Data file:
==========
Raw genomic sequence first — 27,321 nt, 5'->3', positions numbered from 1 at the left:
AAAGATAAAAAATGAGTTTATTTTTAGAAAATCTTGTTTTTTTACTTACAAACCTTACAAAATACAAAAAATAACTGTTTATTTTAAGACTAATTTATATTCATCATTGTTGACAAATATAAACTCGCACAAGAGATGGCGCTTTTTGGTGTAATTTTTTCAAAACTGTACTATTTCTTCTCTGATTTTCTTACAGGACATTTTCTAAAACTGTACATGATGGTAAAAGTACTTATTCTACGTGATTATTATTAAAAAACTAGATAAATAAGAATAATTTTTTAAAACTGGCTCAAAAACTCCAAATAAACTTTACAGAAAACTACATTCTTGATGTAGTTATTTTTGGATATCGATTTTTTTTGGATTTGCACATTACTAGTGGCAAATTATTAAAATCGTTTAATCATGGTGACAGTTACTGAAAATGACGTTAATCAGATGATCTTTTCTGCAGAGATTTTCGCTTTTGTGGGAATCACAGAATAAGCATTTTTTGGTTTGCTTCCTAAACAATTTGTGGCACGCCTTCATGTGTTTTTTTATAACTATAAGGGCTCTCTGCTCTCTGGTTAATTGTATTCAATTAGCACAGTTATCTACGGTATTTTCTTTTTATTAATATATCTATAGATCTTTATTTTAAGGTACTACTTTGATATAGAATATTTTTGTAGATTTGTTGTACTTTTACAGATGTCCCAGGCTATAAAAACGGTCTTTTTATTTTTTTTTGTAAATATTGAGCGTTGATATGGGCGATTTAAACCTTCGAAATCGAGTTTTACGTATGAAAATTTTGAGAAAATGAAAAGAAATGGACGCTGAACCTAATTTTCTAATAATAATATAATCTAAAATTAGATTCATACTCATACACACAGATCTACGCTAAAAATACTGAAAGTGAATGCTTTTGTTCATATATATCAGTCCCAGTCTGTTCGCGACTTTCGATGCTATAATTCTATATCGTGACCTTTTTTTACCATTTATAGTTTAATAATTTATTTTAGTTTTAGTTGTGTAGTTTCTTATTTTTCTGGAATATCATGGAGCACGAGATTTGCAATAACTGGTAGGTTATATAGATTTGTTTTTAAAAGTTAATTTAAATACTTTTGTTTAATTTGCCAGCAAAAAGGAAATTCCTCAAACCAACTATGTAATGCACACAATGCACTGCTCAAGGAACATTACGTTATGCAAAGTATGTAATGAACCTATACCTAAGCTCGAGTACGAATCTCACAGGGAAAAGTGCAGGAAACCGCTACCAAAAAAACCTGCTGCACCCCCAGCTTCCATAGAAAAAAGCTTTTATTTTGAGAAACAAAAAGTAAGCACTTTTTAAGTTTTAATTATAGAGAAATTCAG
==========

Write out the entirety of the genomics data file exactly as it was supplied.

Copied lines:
Raw genomic sequence first — 27,321 nt, 5'->3', positions numbered from 1 at the left:
AAAGATAAAAAATGAGTTTATTTTTAGAAAATCTTGTTTTTTTACTTACAAACCTTACAAAATACAAAAAATAACTGTTTATTTTAAGACTAATTTATATTCATCATTGTTGACAAATATAAACTCGCACAAGAGATGGCGCTTTTTGGTGTAATTTTTTCAAAACTGTACTATTTCTTCTCTGATTTTCTTACAGGACATTTTCTAAAACTGTACATGATGGTAAAAGTACTTATTCTACGTGATTATTATTAAAAAACTAGATAAATAAGAATAATTTTTTAAAACTGGCTCAAAAACTCCAAATAAACTTTACAGAAAACTACATTCTTGATGTAGTTATTTTTGGATATCGATTTTTTTTGGATTTGCACATTACTAGTGGCAAATTATTAAAATCGTTTAATCATGGTGACAGTTACTGAAAATGACGTTAATCAGATGATCTTTTCTGCAGAGATTTTCGCTTTTGTGGGAATCACAGAATAAGCATTTTTTGGTTTGCTTCCTAAACAATTTGTGGCACGCCTTCATGTGTTTTTTTATAACTATAAGGGCTCTCTGCTCTCTGGTTAATTGTATTCAATTAGCACAGTTATCTACGGTATTTTCTTTTTATTAATATATCTATAGATCTTTATTTTAAGGTACTACTTTGATATAGAATATTTTTGTAGATTTGTTGTACTTTTACAGATGTCCCAGGCTATAAAAACGGTCTTTTTATTTTTTTTTGTAAATATTGAGCGTTGATATGGGCGATTTAAACCTTCGAAATCGAGTTTTACGTATGAAAATTTTGAGAAAATGAAAAGAAATGGACGCTGAACCTAATTTTCTAATAATAATATAATCTAAAATTAGATTCATACTCATACACACAGATCTACGCTAAAAATACTGAAAGTGAATGCTTTTGTTCATATATATCAGTCCCAGTCTGTTCGCGACTTTCGATGCTATAATTCTATATCGTGACCTTTTTTTACCATTTATAGTTTAATAATTTATTTTAGTTTTAGTTGTGTAGTTTCTTATTTTTCTGGAATATCATGGAGCACGAGATTTGCAATAACTGGTAGGTTATATAGATTTGTTTTTAAAAGTTAATTTAAATACTTTTGTTTAATTTGCCAGCAAAAAGGAAATTCCTCAAACCAACTATGTAATGCACACAATGCACTGCTCAAGGAACATTACGTTATGCAAAGTATGTAATGAACCTATACCTAAGCTCGAGTACGAATCTCACAGGGAAAAGTGCAGGAAACCGCTACCAAAAAAACCTGCTGCACCCCCAGCTTCCATAGAAAAAAGCTTTTATTTTGAGAAACAAAAAGTAAGCACTTTTTAAGTTTTAATTATAGAGAAATTCAG